The Galapagos Islands in the Pacific Ocean, 1000km from Equador have been described as a ‘showcase of evolution’ and a ‘living museum’. Situated at the point of three converging ocean climates and formed by volcanic eruption this is a unique environment. Most of the archipelago is a National Park and there are opportunities to discover the flora and fauna as well as enjoy the terrestrial and marine features of this amazing place. Here’s my short guide to inspire your holiday in the Galapagos.
Getting to the Galapagos
There are no international flights direct to the Galapagos Islands so to get there you’ll need to travel via mainland Equador. Flights depart from the capital Quito via second city Guayaquil daily to both Isla Baltra and San Cristobal so its best to centre your plans for travel around the Galapagos from one of these locations. Boat tours and cruises can be booked to explore further afield and enjoy all the activities the islands have to offer, but the two most populated centres, near the airports make ideal bases in themselves.
Isla Baltra and Isla Santa Cruz
Isla Baltra is home to the main airport. Although this island is historically important as a US airforce base, there are no real visitor attractions here and most visitors are commuted straight to nearby Isla Santa Cruz, the second largest Island in the Galapagos. Also known as Indefatigable after the HMS Indefatigable that landed long ago, Santa Cruz is also the most populated of the islands and is home to the Charles Darwin Research Station and the Galapagos National Park service. It’s largest town Puerto Ayora is an odd place in that it has all the characteristics of an Equadorian coastal town, but has sealions, iguanas, albatrosses and other fabulous wildlife sharing the town with its 15,000 inhabitants.
Darwin Research Station and National Park Service.
Darwin visited the islands in 1835, with the Beagle landing at San Cristobal. It was his study of the varying species of flora and fauna and how they differed from Island to Island that start Darwins investigations which led to his theory of Evolution that shocked the world. The Darwin Research Station on Santa Cruz is part of the Charles Darwin Foundation set up to preserve the unique ecosystem. as well as the centre for research and conservation, the station is home to The National Park Service and museum, with an in-house turtle breeding centre. As part of the visitor experience you can go into an enclosure of adult giant tortoises and meet these gentle creatures that so many associate with the islands. You can also see the baby tortoise house where hatchlings and young are kept until they are old enough to be released into the wild.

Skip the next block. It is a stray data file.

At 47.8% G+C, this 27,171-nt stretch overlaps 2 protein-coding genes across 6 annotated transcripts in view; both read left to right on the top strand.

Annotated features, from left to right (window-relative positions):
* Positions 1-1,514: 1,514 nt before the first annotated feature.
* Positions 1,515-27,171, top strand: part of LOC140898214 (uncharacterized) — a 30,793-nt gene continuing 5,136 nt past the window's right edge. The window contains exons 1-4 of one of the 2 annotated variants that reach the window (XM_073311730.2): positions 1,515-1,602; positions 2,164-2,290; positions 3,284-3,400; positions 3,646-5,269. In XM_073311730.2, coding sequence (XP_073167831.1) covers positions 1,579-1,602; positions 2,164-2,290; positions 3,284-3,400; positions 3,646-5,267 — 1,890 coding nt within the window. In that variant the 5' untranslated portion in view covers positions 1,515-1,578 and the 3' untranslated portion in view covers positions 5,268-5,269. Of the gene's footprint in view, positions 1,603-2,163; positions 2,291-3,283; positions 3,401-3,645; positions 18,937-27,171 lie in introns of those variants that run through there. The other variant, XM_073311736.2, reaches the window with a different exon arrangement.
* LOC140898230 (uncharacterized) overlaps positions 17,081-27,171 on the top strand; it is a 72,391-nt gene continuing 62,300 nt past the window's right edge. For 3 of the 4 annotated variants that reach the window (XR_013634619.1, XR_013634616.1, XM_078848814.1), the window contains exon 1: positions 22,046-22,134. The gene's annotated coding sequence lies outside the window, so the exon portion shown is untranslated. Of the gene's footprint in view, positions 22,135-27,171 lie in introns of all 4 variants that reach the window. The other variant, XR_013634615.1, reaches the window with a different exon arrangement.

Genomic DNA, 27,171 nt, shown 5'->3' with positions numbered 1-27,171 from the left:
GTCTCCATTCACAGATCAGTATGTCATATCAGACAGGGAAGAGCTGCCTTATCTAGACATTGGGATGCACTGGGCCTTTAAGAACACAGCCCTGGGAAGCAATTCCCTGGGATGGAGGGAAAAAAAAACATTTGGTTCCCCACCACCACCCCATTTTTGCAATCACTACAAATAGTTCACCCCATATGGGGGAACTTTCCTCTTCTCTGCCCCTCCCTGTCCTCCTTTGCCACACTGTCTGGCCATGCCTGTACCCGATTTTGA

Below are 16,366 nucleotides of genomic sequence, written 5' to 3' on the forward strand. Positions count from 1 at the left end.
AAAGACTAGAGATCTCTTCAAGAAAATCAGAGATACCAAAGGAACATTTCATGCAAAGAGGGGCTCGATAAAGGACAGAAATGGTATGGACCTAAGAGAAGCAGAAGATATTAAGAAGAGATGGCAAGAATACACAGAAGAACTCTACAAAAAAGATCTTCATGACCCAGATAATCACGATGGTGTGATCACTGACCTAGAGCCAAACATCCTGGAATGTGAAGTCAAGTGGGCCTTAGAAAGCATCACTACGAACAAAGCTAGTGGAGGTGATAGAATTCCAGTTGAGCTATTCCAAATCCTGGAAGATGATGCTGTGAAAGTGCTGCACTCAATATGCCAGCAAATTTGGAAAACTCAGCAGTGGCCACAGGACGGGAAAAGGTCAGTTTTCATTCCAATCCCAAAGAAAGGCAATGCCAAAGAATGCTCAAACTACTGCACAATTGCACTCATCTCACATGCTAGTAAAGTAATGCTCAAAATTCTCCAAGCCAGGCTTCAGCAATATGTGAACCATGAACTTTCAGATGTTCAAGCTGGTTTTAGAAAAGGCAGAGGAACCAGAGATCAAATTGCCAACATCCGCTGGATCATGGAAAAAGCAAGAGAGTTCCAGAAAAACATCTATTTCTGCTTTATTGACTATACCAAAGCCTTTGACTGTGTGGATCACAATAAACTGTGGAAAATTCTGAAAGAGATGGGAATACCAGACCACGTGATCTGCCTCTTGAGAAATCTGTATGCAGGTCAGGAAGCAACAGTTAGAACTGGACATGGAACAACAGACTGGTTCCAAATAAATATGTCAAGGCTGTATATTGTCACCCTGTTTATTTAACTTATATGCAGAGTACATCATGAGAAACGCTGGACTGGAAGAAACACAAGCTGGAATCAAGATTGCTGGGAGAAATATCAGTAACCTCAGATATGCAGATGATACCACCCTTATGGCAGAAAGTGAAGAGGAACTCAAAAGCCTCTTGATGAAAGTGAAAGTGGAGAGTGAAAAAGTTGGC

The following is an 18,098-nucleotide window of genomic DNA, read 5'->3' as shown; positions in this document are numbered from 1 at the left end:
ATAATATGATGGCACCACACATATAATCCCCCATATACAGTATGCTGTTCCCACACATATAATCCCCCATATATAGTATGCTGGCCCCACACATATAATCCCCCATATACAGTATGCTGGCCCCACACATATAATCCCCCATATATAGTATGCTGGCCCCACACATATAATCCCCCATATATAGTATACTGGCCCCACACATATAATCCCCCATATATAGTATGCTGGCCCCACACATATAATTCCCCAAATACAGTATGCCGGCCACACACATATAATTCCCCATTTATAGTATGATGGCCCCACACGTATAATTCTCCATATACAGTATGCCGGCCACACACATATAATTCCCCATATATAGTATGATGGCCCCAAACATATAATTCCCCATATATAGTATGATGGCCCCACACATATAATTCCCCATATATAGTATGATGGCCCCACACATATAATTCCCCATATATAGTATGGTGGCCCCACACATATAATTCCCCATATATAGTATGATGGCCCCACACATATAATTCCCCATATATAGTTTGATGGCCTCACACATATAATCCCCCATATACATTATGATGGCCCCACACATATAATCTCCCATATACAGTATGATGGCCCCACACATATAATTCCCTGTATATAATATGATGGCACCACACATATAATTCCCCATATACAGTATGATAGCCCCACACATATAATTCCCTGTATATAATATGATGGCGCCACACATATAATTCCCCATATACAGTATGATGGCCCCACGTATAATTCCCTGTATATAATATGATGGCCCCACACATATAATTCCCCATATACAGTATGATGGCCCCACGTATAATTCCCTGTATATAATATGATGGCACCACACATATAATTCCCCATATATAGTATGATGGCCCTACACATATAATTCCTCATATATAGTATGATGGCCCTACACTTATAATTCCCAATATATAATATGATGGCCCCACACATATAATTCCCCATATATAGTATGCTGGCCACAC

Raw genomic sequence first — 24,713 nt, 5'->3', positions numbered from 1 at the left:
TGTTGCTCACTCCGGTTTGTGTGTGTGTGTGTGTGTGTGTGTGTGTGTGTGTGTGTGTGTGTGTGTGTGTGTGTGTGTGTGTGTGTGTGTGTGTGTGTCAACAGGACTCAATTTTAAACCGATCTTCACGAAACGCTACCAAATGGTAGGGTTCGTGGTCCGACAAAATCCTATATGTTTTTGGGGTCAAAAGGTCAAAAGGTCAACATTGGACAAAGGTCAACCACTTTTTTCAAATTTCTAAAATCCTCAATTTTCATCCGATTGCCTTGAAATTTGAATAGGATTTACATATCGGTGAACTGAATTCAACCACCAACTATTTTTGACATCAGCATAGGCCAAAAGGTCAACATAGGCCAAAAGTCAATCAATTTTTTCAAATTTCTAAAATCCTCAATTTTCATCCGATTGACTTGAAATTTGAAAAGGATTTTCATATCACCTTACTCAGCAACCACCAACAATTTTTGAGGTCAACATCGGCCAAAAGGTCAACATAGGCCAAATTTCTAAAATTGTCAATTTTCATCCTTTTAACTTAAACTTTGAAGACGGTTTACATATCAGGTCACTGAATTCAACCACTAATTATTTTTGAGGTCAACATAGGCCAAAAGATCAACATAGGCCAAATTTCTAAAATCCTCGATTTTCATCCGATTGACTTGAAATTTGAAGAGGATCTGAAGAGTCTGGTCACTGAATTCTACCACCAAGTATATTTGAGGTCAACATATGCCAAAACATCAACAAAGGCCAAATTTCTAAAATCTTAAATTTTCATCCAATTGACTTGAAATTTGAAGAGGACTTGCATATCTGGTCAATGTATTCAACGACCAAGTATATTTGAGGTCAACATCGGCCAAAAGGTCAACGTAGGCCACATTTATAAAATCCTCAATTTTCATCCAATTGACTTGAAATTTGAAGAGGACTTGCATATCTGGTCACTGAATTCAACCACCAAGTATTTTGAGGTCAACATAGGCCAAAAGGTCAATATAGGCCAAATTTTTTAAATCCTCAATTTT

- Where: Puerto Ayora, Santa Cruz, Galapagos (20 minutes walk north of the town)
- When: Open Mon – Fri 07:00-12:00 and 13:00 to 16:00
- Cost: Free to tour but donations welcome
- Website: galapagospark.org
This fifth largest of the islands is also the second most populated after Isla Santa Cruz and is home to the provincial capital of the Galapagos, Puerto Baquerizo Moreno.With its own airport too, San Cristobal is the second more popular place with visitors with plenty to do including the only inland lagoon in the islands.
The Galapagos is homw to 1600 of bird species, around 10% of the species worldwide, which is huge considering the islands represent less than 0.02% of the world’s land mass! Of all these 58 species are resident while the others are migratory and visit during part of the year only. The best locations for bird watching in the Galapagos are Isla Espanola, home to the Waved Albatross, masked boobies, blue footed boobies, Galapagos Dove, Galapagos Hawk, Warbler Finch, Hood Mockingbird, Large-Cactus Finch, Large-Billed Flycatcher and Small-Ground Finch. and Isla Genovesa home to red-footed boobies, frigate birds, swallow-tailed gulls, red-billed tropicbirds, storm petrels, masked boobies, Galapagos Dove and short-eared owls.
Scuba Diving and Snorkelling
The Galapagos are one of the most remote and exotic places to dive and snorkel. The convergence of the ocean climates have allowed a huge diversity of endemic wildlife and makes for an amazing experience, seeing underwater creatures you can’t see anywhere else. You can snorkel with angelfish, manta rays, reef sharks, playful sea lions and the unusual-looking marine iguanas Diving deeper you will swim amongst Hammerhead sharks, a variety of rays, playful sea lions and dolphins, and a host of other bright and colorful fish that inhabit this part of the world. Turtles, penguins, moray eels, and even whales can also been seen.
- Where: Major dive operators can be found on Santa Cruz and San Cristobal
- Website: galapagosdiving.com
There are some fabulous beaches in the Galapagos, and although you can reach many remote spots on organised tours, there are some fantastic places to visit on Santa Cruz and San Cristobal. Tortuga Bay on Santa Cruz is a favourite destination, about an hours walk along a paved trail from Puerto Ayora. With its beautiful beach, amazing views and great swimming its a beautiful place to relax for the day. On San Cristobal, Puerto Chino is a top beach to visit with its wide white sands, and turquoise waters.
- Website: galapagos-islands-tourguide.com
May weather in the Galapagos
May is a great time of year to visit as the climate is a managable 26C (79F) with increased water temperatures too. This attracts more marine life to the shores so its considered the best time of year for snorkelling. The warmer temperatures create a more tropical climate this time of year so expect the occasional rain shower and increased cloud cover. Dont be fooled by the weather, you’ll still need your sun cream and remember to re-apply every time you snorkel. The islands of the Galapagos are only 62 miles from the equator so the sun will be strong.